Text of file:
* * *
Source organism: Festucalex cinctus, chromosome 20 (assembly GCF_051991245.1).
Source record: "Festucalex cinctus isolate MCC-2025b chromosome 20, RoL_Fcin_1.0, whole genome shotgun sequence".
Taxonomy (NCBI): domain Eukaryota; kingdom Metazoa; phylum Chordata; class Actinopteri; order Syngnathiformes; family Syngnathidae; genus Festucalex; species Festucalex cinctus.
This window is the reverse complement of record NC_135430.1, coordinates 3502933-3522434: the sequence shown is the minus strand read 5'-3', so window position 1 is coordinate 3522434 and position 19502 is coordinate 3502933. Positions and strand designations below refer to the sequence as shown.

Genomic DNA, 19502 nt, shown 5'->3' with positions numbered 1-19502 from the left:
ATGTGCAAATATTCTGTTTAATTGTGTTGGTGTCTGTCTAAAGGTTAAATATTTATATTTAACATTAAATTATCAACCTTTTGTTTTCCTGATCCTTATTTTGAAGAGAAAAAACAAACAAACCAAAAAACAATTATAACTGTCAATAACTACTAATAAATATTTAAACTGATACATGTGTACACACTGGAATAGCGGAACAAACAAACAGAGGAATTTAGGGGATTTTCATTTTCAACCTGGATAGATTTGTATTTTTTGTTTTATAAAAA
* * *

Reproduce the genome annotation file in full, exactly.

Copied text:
Source organism: Festucalex cinctus, chromosome 20 (assembly GCF_051991245.1).
Source record: "Festucalex cinctus isolate MCC-2025b chromosome 20, RoL_Fcin_1.0, whole genome shotgun sequence".
Taxonomy (NCBI): domain Eukaryota; kingdom Metazoa; phylum Chordata; class Actinopteri; order Syngnathiformes; family Syngnathidae; genus Festucalex; species Festucalex cinctus.
This window is the reverse complement of record NC_135430.1, coordinates 3502933-3522434: the sequence shown is the minus strand read 5'-3', so window position 1 is coordinate 3522434 and position 19502 is coordinate 3502933. Positions and strand designations below refer to the sequence as shown.

Genomic DNA, 19502 nt, shown 5'->3' with positions numbered 1-19502 from the left:
ATGTGCAAATATTCTGTTTAATTGTGTTGGTGTCTGTCTAAAGGTTAAATATTTATATTTAACATTAAATTATCAACCTTTTGTTTTCCTGATCCTTATTTTGAAGAGAAAAAACAAACAAACCAAAAAACAATTATAACTGTCAATAACTACTAATAAATATTTAAACTGATACATGTGTACACACTGGAATAGCGGAACAAACAAACAGAGGAATTTAGGGGATTTTCATTTTCAACCTGGATAGATTTGTATTTTTTGTTTTATAAAAA